Friday, Apr 27, 2018
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$11M deal on table to acquire Southwyck mall shops



Toledo Mayor Carty Finkbeiner yesterday disclosed that Southwyck developer Larry Dillin has offered just under $11 million to buy out two of the three owners of Southwyck Shopping Center.

The mayor alluded to the offer from Mr. Dillin while responding to questions about his proposal for the city to take ownership of Southwyck through eminent domain.

The mall is partly vacant and soon will lose its remaining anchor store when Dillard's closes in October, as planned, to relocate to a new store at the Shops at Fallen Timbers in Maumee.

"We are moving forward with what we hope eventually will be the Village at Southwyck," Mr. Finkbeiner said.

The administration has asked City Council to approve a resolu-tion giving it authority to begin eminent domain proceedings against the South Toledo mall. Council is scheduled to hold a hearing Monday.

The ordinance to acquire "portions" of the shopping center property says the city needs to extend a road through the middle of the shopping center.

Traditionally, eminent domain is used by governments making public improvements, such as new roads. In recent years, local governments have used eminent domain to take privately owned property that's deemed to be blighted and transfer it to another private entity for redevelopment.

"We see it as both. We are exploring it under both scenarios," Mr. Finkbeiner said.

The mayor said he doesn't necessarily expect a legal challenge to the eminent domain, and he said the city continues to have contact weekly with the mall's three owners.

"It is my hope that we can and will get this worked out," Mr. Finkbeiner said.

He said Mr. Dillin has made what he called "a very good offer" of just under $11 million to buy out part-owners Dillard's Inc., of Little Rock, and M.G. "Buddy" Herring, Jr., president and chief executive of the M.G. Herring Group, Dallas.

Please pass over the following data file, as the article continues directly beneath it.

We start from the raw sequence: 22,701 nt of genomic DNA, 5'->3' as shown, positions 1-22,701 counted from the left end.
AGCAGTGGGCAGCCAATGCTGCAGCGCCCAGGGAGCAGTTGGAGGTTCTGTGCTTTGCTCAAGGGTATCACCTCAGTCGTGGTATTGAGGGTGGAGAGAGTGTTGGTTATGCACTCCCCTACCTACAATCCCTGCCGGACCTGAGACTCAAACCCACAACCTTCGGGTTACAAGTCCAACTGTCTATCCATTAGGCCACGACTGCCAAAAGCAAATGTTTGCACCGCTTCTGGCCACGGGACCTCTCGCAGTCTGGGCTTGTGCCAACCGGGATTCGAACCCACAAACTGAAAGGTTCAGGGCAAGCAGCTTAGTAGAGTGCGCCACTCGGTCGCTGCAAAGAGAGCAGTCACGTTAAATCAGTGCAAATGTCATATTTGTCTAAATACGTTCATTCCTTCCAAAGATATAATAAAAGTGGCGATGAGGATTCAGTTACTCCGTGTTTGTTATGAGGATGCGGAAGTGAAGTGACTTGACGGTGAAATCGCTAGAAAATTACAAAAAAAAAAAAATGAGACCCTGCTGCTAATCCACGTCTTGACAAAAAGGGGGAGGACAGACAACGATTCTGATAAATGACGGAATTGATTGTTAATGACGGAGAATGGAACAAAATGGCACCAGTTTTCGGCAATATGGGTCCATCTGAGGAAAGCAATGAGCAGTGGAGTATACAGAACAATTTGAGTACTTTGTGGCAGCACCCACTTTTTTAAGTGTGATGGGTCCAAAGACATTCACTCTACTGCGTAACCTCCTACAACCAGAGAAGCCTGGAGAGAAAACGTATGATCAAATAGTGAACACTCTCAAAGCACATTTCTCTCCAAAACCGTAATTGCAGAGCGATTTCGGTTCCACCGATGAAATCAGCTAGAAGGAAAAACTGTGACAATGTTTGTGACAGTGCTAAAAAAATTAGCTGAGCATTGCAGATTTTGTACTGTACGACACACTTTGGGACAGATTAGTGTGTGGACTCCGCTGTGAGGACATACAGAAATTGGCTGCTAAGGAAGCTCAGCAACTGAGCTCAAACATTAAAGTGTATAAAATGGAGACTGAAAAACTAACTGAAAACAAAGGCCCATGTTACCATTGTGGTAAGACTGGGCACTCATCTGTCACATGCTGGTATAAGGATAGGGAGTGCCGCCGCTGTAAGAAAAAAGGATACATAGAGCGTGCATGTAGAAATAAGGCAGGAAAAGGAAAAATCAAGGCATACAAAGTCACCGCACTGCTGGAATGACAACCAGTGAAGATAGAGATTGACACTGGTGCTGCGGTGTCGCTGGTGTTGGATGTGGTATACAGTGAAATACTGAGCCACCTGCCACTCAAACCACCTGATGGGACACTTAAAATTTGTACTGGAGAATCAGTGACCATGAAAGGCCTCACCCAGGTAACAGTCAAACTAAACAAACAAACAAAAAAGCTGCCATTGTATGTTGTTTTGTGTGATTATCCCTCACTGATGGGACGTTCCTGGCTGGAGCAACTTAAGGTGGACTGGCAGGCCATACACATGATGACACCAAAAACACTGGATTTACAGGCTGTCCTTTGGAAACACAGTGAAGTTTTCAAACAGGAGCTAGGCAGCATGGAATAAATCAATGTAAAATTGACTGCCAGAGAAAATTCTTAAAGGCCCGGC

Dillard's is half-owner of the concourse sections of the mall and the former Montgomery Ward anchor building. The other half-owner of those parcels is the Dreiseszun & Morgan partnership of Kansas City. Mr. Herring owns the Dillard's store anchor building and its parking lot.

Asked how the city, if it were to exercise eminent domain, would pay for the property taken, Mr. Finkbeiner said that's where Mr. Dillin would come in.

"Mr. Dillin's offer would certainly be very much a part of the solution to that problem," Mr. Finkbeiner said.

Mr. Dillin, principal and chief executive officer of Dillin Corp., said he is in negotiations with Bill Dillard, chairman and chief executive officer of Dillard's, and Mr. Herring, and said it would not be appropriate to discuss his offer in detail.

He said he already has an understanding with the third property owner, Mr. Dreiseszun and Mr. Morgan, to participate in the project.

The three Southwyck parcels together, including the Dreiseszun & Morgan share, are valued at $13.95 million by the Lucas County auditor.

"I'm fairly confident they're not going to find another buyer close to the offer I've made. We think we've made as generous an offer as we can possibly make," Mr. Dillin said.

District 2 Councilman Rob Ludeman said the auditor's value is probably higher than actual fair-market value, given the vacancies in the shopping center, making Mr. Dillin's offer more attractive than the fair-market value that would be paid under eminent domain.

"I don't understand the stonewalling by Dillard's and Herring," Mr. Ludeman said.

Mr. Dillin's plans would eliminate much of the enclosed mall that was built in 1972.

In its place would be a mixed-use development of stores, offices, and residential development in the mold of Mr. Dillin's Levis Commons project in Perrysburg, complete with fountain, a pavilion, and a clock tower.

The administration's eminent domain ordinance calls for connecting two streets that connect with Southwyck Boulevard on opposite sides of the mall - Brownstone and Cheyenne boulevards.

Mr. Dillin said his plan has envisioned a street bisecting the shopping center property, although not necessarily exactly the way it's envisioned by the city.

Contact Tom Troy at: or 419-724-6058.

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